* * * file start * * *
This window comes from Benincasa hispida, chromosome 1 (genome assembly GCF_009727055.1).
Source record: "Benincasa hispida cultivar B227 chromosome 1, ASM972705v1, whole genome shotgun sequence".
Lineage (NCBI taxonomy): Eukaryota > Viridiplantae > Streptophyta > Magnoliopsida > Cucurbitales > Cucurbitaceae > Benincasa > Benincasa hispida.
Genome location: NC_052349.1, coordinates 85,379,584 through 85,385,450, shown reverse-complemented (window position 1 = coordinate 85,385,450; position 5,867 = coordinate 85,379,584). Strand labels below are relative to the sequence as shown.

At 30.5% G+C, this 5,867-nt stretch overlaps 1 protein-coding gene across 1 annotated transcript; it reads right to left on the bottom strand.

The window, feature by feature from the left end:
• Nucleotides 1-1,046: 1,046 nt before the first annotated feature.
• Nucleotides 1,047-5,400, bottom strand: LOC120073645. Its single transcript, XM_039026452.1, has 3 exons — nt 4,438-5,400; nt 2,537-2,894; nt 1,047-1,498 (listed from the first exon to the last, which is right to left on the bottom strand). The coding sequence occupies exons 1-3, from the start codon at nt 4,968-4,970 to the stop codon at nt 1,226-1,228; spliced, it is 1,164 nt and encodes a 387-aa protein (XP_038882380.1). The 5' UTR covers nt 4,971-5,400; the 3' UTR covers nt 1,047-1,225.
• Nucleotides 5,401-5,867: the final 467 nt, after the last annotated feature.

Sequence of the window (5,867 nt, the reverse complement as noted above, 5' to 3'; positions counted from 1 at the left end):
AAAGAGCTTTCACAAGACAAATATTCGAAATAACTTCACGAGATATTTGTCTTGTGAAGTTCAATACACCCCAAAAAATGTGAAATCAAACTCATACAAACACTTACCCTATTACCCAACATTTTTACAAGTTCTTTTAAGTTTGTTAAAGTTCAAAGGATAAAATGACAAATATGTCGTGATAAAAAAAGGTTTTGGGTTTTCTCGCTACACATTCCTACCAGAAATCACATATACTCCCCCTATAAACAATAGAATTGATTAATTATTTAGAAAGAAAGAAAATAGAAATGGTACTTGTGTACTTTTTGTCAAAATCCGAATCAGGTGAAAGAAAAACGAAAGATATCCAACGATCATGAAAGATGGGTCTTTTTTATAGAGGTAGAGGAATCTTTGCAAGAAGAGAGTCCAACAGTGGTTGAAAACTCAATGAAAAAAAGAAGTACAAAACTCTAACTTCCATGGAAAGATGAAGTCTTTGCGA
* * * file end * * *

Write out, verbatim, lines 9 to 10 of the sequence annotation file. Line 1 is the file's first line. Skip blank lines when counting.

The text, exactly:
• Nucleotides 5,401-5,867: the final 467 nt, after the last annotated feature.

Sequence of the window (5,867 nt, the reverse complement as noted above, 5' to 3'; positions counted from 1 at the left end):